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Beards: The Mask of Masculinity

In recent times, it has become more than noticeable that facial hair has crept its way ‘back into fashion.’ This is not to say that having facial hair was ever considered bad, but rather that more & more men nowadays seem to be abandoning the fresh-faced, clean-shaven look and growing a solid beard.

This category of people can comprise of colleagues from your workplace to big celebrities such as David Beckham, George Clooney and Leonardo Di Caprio. However, as to why this trend is back has left everyone puzzled but there might be a possible explanation to this phenomenon.

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This trend, however, is not necessarily a modern one. Men used to be virtually clean-shaven in the 18th century and “The face of the enlightened gentleman was smooth, his face youthful and his countenance clear, suggesting a mind that was also open,” says Alan Withey, a historian at the University of Exeter. He then further explains that towards the 1890’s beards became incredibly popular as Indian and other Asian cultures considered beards to symbolize wisdom & power.

But nowadays wisdom and power are not the associations that men seek beards for. For instance, Lynx conducted a survey recently that looked to assess men’s attitudes towards beards, and 73% of the men asserted that they thought it made them appear more ‘manly,’ aggressive and attractive.

The sudden urge to grow a beard may even be rationalized through Darwinian selection. According to a study published in the Royal Society journal Biology Letters, it is suggested that the more beards that there are, the less attractive they become and visa versa. The experiment where both men and women were requested to rate different faces that had four levels of beardedness seemed to reveal one clear justification. It revealed that having a beard or clean-shaven face was more appealing when they used to be rare.

So in that sense, as beards started to become a rarity, more and more men desired to “stand out” from the crowd. This is reflective of evolutionary phenomenon also known as “negative frequency-dependent sexual selection.” Or in other words of how the researchers explained this, “an advantage to rare traits.” There are some individuals out there who lack the genes to grow a beard are actually willing to spend $14000 on beard transplants. Yes, beard transplants actually exist. According to recent reports, the procedure of getting beard transplants has increased six-fold in the last five years.

Furthermore, if we look more in-depth at evolutionary science, intersexual selection may be taking place. Darwin referred to intersexual selection as ‘female choice’ as they tend to be more selective of their mate choices than their counter parts. To them, facial features can be viewed as characteristics that advertise health and fertility. An important factor that females take into consideration while rating male faces is sexual dimorphism, which in other words, is the degree of masculinity expressed through various facial features. More masculinized facial features are associated as being an honest indicator of good genes for females. Hence, ratings of attractiveness also seem to correlate with the sense of masculinity that they feel a male is giving off.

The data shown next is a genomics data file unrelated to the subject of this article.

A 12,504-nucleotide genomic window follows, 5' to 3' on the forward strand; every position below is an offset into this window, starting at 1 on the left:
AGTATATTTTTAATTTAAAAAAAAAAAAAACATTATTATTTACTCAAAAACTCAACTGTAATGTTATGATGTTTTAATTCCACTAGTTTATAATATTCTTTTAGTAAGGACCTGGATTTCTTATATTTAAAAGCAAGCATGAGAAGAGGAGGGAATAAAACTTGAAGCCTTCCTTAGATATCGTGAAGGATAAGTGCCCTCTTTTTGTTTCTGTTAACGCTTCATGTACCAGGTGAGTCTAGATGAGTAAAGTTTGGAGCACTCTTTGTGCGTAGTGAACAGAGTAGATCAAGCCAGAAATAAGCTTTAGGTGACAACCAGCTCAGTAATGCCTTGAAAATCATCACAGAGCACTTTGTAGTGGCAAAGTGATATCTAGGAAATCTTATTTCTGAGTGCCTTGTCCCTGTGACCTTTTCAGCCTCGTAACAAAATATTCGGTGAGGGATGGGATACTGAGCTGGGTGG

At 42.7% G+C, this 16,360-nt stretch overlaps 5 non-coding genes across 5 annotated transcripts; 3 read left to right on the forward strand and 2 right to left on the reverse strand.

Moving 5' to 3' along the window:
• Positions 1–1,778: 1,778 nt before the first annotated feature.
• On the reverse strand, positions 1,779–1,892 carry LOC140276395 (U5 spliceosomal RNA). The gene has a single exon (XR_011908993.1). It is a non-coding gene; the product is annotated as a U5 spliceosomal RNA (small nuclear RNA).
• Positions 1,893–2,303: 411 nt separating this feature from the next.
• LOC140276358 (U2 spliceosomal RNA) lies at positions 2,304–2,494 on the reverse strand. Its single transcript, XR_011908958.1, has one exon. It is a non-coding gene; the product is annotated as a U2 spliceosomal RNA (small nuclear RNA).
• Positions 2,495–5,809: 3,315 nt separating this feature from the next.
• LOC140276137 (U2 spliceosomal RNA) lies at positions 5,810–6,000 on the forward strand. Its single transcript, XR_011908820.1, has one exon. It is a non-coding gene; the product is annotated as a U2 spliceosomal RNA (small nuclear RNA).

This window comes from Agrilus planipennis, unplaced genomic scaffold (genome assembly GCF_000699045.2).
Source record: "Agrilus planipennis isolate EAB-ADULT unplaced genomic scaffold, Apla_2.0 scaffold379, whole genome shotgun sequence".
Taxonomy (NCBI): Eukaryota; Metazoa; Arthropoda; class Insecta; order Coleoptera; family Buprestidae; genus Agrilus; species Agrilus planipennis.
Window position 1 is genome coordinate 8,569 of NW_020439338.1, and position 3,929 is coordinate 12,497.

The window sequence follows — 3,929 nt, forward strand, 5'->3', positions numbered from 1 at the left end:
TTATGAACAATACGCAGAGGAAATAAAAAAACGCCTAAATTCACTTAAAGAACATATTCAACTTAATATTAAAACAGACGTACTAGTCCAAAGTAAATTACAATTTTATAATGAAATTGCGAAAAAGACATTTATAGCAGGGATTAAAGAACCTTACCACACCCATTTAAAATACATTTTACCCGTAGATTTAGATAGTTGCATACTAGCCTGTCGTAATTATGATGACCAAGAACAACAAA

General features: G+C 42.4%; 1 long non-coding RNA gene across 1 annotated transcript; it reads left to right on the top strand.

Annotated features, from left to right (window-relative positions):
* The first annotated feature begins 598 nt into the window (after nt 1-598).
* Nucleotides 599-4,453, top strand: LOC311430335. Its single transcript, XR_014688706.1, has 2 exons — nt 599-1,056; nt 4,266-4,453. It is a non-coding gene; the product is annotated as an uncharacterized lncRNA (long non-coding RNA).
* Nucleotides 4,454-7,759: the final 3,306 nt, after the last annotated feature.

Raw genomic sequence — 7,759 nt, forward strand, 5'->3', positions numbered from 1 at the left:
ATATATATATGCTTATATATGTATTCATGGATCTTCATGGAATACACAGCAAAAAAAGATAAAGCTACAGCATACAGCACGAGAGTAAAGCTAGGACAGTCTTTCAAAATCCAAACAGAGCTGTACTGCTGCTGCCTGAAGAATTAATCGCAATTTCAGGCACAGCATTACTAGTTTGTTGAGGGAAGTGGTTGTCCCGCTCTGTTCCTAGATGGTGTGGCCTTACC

According to a study conducted by Neave & Shields, established psychologists, they set out to unravel the perceptions of females after systematic alterations of a male’s face with facial hair were created. These alterations consisted of five levels; clean-shaven, light stubble, heavy stubble, light beard and full beard that were all constructed through FACES software. 15 faces were presented to 60 women and were requested to rate them on various attributes.

Light stubble was considered to be the most attractive on males and was also preferred for short- and long-term relationships. To no surprise, male faces displaying a solid beard were considered the most masculine, aggressive, and socially mature whereas those with a light beard were regarded as most dominant. It is safe to stay that beards appear to symbolize something to the female eye, which perhaps explains why today beards are being seen more often than not.

As these studies have demonstrated, beards are largely associated with being more masculine, mature, dominant, and aggressive, which are social perceptions that may lead to men with beards to be more readily willing to adopt the attitudes that exemplify these associations. For instance, men with beards in Rotterdam, The Netherlands, were interviewed and when asked, “why did you decide to grow a beard?” they gave such responses, “it makes me feel more dominant. I play a lot of contact sports such as rugby, and having a beard can be used a tool for intimidation, because you know, it makes you look more aggressive and as a rugby player that is a perception that you want to give off to the other team.” Another said, “It gives me sense of maturity. I remember as a kid I had a tough time to grow any facial hair, but as an adult I am able to and see it as something that displays maturity.”

Beards have made a comeback and this is mostly because more and more people seem to understand the associations that are made with beards. Quite simply, the associations that are made in modern society with beards are the reason why it’s coming back in style.

In an environment where almost any profession seems to be competitive in today’s society, having a beard gives some people the feeling of being dominant, aggressive, masculine, and in charge, which is an understandable reason to grow a beard.

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Beards are like putting on a mask of masculinity.

By Yashendra

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